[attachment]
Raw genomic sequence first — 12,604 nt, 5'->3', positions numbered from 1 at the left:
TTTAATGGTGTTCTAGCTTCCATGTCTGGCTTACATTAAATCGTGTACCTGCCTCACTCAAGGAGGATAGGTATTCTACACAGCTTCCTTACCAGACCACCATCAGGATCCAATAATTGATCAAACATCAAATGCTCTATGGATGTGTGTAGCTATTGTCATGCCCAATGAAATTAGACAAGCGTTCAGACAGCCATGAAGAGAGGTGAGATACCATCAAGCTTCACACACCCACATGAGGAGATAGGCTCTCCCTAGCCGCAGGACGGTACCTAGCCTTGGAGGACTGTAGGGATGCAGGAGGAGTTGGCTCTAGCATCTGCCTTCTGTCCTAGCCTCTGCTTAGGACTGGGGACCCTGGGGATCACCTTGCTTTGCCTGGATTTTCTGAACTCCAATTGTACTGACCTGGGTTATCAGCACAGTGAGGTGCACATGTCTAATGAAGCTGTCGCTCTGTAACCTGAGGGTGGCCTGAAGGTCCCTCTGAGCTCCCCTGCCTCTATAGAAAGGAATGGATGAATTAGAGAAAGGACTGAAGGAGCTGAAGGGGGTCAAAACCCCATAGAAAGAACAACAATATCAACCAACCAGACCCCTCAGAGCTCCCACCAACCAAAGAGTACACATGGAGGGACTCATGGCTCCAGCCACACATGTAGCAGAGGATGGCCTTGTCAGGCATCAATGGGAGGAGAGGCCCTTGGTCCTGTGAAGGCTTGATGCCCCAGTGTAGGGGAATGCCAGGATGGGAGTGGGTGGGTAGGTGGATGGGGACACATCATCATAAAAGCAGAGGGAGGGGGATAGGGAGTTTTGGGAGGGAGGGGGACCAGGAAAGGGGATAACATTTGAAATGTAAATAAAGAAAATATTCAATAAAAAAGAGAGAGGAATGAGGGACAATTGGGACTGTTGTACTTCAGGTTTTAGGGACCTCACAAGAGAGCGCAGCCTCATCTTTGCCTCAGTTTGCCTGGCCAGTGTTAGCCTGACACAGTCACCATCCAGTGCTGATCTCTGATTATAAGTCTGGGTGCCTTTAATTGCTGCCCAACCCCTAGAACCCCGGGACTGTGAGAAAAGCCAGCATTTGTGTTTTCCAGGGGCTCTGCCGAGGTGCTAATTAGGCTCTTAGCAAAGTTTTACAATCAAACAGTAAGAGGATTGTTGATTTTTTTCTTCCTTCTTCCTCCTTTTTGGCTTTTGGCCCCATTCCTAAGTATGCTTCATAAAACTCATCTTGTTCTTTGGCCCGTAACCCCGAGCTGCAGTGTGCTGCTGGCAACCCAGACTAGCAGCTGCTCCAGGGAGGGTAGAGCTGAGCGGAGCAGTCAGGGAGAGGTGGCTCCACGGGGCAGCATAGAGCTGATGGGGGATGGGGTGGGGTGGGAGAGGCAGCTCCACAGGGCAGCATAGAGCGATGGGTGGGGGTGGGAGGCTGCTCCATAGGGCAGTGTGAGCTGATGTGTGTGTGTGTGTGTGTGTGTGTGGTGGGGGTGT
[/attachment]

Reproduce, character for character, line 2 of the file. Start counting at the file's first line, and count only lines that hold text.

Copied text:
TTTAATGGTGTTCTAGCTTCCATGTCTGGCTTACATTAAATCGTGTACCTGCCTCACTCAAGGAGGATAGGTATTCTACACAGCTTCCTTACCAGACCACCATCAGGATCCAATAATTGATCAAACATCAAATGCTCTATGGATGTGTGTAGCTATTGTCATGCCCAATGAAATTAGACAAGCGTTCAGACAGCCATGAAGAGAGGTGAGATACCATCAAGCTTCACACACCCACATGAGGAGATAGGCTCTCCCTAGCCGCAGGACGGTACCTAGCCTTGGAGGACTGTAGGGATGCAGGAGGAGTTGGCTCTAGCATCTGCCTTCTGTCCTAGCCTCTGCTTAGGACTGGGGACCCTGGGGATCACCTTGCTTTGCCTGGATTTTCTGAACTCCAATTGTACTGACCTGGGTTATCAGCACAGTGAGGTGCACATGTCTAATGAAGCTGTCGCTCTGTAACCTGAGGGTGGCCTGAAGGTCCCTCTGAGCTCCCCTGCCTCTATAGAAAGGAATGGATGAATTAGAGAAAGGACTGAAGGAGCTGAAGGGGGTCAAAACCCCATAGAAAGAACAACAATATCAACCAACCAGACCCCTCAGAGCTCCCACCAACCAAAGAGTACACATGGAGGGACTCATGGCTCCAGCCACACATGTAGCAGAGGATGGCCTTGTCAGGCATCAATGGGAGGAGAGGCCCTTGGTCCTGTGAAGGCTTGATGCCCCAGTGTAGGGGAATGCCAGGATGGGAGTGGGTGGGTAGGTGGATGGGGACACATCATCATAAAAGCAGAGGGAGGGGGATAGGGAGTTTTGGGAGGGAGGGGGACCAGGAAAGGGGATAACATTTGAAATGTAAATAAAGAAAATATTCAATAAAAAAGAGAGAGGAATGAGGGACAATTGGGACTGTTGTACTTCAGGTTTTAGGGACCTCACAAGAGAGCGCAGCCTCATCTTTGCCTCAGTTTGCCTGGCCAGTGTTAGCCTGACACAGTCACCATCCAGTGCTGATCTCTGATTATAAGTCTGGGTGCCTTTAATTGCTGCCCAACCCCTAGAACCCCGGGACTGTGAGAAAAGCCAGCATTTGTGTTTTCCAGGGGCTCTGCCGAGGTGCTAATTAGGCTCTTAGCAAAGTTTTACAATCAAACAGTAAGAGGATTGTTGATTTTTTTCTTCCTTCTTCCTCCTTTTTGGCTTTTGGCCCCATTCCTAAGTATGCTTCATAAAACTCATCTTGTTCTTTGGCCCGTAACCCCGAGCTGCAGTGTGCTGCTGGCAACCCAGACTAGCAGCTGCTCCAGGGAGGGTAGAGCTGAGCGGAGCAGTCAGGGAGAGGTGGCTCCACGGGGCAGCATAGAGCTGATGGGGGATGGGGTGGGGTGGGAGAGGCAGCTCCACAGGGCAGCATAGAGCGATGGGTGGGGGTGGGAGGCTGCTCCATAGGGCAGTGTGAGCTGATGTGTGTGTGTGTGTGTGTGTGTGTGGTGGGGGTGT